An awareness of what diseases you are prone to, because of your family history, is an absolute necessity all through your life, but more so as you hit your 40th birthday. Dr. Sandra Fryhofer, an internist at Piedmont Hospital in Atlanta, says that this is the time when you have to check, if you have not done so earlier, if you are genetically at risk for diseases such as cancer or heart disease.
For example, those with a family history of heart disease can take a calcium test to find out if your arteries have begun to harden, and whether you need life style changes or medication to reverse the process. Similarly, those who have a family history of breast cancer are advised to maintain healthy weight, avoid alcohol and smoking, and to exercise regularly. Such women may have to go for an yearly mammogram, and if necessary, MRI (Magnetic Resonance Imaging).
According to Fryhofer, 40 is an age when your vision starts to decline in quality. She suggests wearing sunglasses to prevent too much sun damage, which can encourage early cataracts. Apart from this, muscular degeneration can occur, which is a major cause of blindness in elderly people. In America about 9.1 million people over the age of 40 are affected by this.
A spokeswoman for the Academy of Nutrition and Dietetics, Heather Mangieri, suggests a diet rich in vegetables and fruits to slow down the vision loss process.
It is common to see that as people hit their 40’s, their intellectual development reach a plateau, as they simply do not learn anything new, and just follow a routine that does not challenge them. It is no wonder that more than half of the 85 year olds worldwide show some form of dementia.
However, it does not have to be so. According to the latest brain research, the human brain can be developed throughout one’s life, and it helps avoid memory problems. Bryan James, an epidemiologist at the Rush Alzheimer’s Disease Center in Chicago, says that the decline in brain power causing diseases such as Alzheimer’s disease is not a pre-destined process for human beings. The key is to do mental exercises such as crossword puzzles, lead an active social life, and to take nutrient-rich food.
As metabolism slows down around age 40, there is no need to fill up on calories. Fewer calories will do, but fibre and fluids intake should be the same, if not more.
“Make sure that our daily eating plan is packed full of nutrient-dense food, like lean protein, fruits and vegetables and low-fat dairy and whole grains. Those items are important through all the stages of life, but as we get older, we want to make sure we maintain those high-nutrient foods even though our caloric needs are less,” Mangieri said.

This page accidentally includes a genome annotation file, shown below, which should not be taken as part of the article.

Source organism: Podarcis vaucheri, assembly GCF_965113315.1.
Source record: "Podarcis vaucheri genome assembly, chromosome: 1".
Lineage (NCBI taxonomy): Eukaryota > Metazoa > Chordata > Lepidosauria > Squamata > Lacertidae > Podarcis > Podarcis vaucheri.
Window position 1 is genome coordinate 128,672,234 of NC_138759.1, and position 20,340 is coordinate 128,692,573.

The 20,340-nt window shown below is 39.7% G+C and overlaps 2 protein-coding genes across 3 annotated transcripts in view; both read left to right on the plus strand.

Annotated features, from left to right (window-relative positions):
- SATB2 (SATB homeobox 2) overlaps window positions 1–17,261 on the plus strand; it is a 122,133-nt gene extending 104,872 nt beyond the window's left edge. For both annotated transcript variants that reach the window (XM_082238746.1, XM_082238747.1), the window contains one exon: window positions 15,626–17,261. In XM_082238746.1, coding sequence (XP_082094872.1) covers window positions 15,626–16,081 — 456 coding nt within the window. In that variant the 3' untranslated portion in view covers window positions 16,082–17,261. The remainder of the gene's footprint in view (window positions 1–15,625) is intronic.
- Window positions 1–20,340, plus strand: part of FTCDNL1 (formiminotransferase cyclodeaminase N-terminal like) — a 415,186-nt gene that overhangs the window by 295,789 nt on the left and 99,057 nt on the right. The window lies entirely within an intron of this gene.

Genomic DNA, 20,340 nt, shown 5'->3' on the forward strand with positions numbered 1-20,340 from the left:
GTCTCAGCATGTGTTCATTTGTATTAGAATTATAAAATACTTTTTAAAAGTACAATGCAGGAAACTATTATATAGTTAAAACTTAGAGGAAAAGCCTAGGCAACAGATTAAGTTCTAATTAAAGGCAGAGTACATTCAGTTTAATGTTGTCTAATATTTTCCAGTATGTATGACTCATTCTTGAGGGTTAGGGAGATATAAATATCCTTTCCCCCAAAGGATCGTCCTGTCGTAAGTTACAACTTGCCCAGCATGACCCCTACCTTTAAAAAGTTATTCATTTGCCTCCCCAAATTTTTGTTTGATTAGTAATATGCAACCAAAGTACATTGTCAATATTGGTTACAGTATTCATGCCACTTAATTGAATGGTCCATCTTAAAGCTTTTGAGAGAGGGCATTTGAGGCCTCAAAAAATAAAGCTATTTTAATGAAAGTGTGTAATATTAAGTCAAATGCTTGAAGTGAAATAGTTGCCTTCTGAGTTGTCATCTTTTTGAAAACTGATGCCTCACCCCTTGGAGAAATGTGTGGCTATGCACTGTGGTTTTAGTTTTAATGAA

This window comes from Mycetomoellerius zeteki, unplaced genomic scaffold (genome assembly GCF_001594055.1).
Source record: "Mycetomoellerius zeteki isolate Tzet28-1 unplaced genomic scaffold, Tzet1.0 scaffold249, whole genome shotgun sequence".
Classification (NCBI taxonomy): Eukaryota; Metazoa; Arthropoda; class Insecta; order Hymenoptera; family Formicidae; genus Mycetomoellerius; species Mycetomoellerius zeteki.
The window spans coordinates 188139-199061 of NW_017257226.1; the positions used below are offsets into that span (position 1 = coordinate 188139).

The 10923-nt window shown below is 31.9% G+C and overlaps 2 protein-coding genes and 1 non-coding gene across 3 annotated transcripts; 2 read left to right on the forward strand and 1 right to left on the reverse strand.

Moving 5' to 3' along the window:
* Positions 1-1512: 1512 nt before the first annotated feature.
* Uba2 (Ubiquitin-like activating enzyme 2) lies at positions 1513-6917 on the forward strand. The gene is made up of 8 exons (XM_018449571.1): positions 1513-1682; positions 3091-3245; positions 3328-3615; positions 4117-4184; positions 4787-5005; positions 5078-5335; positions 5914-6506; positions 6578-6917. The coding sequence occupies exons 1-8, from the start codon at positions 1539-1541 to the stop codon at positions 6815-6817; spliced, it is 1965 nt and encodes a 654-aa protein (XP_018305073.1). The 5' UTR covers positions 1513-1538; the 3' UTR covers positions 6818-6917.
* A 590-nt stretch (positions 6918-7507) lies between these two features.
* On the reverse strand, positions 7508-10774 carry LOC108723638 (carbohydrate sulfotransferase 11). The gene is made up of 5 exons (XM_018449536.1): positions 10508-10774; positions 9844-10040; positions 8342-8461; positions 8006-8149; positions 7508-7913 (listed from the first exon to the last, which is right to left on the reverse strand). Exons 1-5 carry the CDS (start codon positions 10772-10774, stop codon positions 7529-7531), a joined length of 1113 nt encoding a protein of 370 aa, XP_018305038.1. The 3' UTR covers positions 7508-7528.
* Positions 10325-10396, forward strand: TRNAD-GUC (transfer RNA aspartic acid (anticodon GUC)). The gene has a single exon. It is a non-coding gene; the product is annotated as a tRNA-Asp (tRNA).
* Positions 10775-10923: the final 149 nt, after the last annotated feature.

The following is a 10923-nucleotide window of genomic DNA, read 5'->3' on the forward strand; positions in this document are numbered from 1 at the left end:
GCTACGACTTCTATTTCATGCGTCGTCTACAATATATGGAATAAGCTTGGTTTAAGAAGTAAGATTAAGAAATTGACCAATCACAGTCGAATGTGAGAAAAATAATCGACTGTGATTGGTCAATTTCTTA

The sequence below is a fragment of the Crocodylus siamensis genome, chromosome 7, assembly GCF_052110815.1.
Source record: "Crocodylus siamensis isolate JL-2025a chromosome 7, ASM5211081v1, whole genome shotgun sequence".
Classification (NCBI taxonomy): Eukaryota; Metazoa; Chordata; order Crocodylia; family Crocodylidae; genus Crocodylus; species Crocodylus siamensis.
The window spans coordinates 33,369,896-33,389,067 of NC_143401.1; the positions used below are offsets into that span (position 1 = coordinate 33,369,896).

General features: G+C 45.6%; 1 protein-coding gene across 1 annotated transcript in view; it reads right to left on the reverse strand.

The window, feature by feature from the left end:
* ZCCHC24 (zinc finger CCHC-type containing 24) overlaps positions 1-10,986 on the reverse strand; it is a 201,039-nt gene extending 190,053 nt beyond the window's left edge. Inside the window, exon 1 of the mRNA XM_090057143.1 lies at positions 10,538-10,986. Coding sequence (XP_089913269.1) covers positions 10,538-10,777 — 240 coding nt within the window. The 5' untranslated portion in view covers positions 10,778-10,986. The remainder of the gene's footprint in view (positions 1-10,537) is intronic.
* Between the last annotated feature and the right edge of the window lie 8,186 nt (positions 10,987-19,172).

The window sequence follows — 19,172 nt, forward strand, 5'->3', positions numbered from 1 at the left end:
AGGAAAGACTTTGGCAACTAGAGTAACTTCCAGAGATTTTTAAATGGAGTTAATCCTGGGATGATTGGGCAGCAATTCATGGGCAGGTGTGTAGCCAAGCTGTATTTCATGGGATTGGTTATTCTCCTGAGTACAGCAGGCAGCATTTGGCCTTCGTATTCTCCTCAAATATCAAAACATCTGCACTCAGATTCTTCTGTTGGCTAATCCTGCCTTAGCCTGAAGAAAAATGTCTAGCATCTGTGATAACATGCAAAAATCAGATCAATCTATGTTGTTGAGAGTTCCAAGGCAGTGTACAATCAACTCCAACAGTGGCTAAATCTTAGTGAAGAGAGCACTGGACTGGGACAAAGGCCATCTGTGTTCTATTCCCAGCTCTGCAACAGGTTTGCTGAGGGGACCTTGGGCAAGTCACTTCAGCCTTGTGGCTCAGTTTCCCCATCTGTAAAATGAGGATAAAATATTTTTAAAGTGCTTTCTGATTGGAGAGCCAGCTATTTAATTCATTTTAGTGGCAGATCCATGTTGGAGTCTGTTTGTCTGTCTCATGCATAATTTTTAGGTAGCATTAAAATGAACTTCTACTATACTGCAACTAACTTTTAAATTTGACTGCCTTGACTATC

About one percent of muscle is lost every year, starting at the age of 40.
Therefore, the 40’s is a good time to start weight bearing exercises, along with cardiovascular exercises. Mangieri suggests simple bicep curls using some weight, even if it is cans of soup.
Loss of flexibility that is the hallmark of old age can be less of a problem if specific regimens of pilates or yoga are added to daily routine. Other than improving flexibility, these improve core strength, range of motion and balance. Thus, even though older, people can enjoy doing the things they have loved to do all through their lives.
Less of alcohol, and a complete stop to smoking. Add to this a habit of drinking lots and lots of water, and getting as much sleep as possible.
Dr. Elizabeth Jackson, an assistant professor at the University of Michigan asserts that cleaner habits will go a long way in preventing a host of diseases including cardio vascular disease and stroke.
The key is to get professional help, in getting rid of habits such as smoking and binge drinking.
Keep a check on important numbers. Body weight, blood pressure, Body Mass Index, body fat percentage, cholesterol levels and blood sugar need to be checked every once in a while, and carefully noted, to monitor any increase or decrease. This may mean the difference between life and death for a lot of people. It is known that a high blood pressure can lead to stroke, heart disease and kidney troubles.
If you are gaining weight, always feel tired, and hair and skin have lost their shine and texture, check your thyroid.
The thyroid gland in the neck helps to control the level of energy, and regulate hormones. According to Fryhofer, the 40’s is the time when the thyroid disease can raise its ugly face.
A thyroid function test can determine if the gland is functioning as it should be. Genetic conditions can cause an under-active thyroid, but the nasty complications can be avoided with medication.
Human beings are social animals. Our mental and physical health is affected to a considerable extent by how much we get out and mingle with our fellow beings in a meaningful way.
University of Chicago bio psychologist Martha McClintock, who led a study of 3,000 middle-aged and older people, found that social isolation and loneliness are problems in older people that can cause physiological complications such as cancer.
The key here is to lead a socially active and meaningful life, such as doing voluntary work, or being part of a charity organization. It is crucial that older people have a peer group to discuss their common issues and concerns.
Last but not the least, include an exercise regimen in your daily routine. It could be brisk walking, jogging, swimming or aerobic exercise. Make sure to check out the best earplug advice on internet so you know in which activities you can use earplugs. It could even be a hobby such as gardening. You just have to move your body, and get oxygen pumping into all its extremities.
These tips can ensure a better life after you hit 40, both physically and psychologically.
What are your views on taking care of yourself after 40?
Image courtesy: physiomed_ca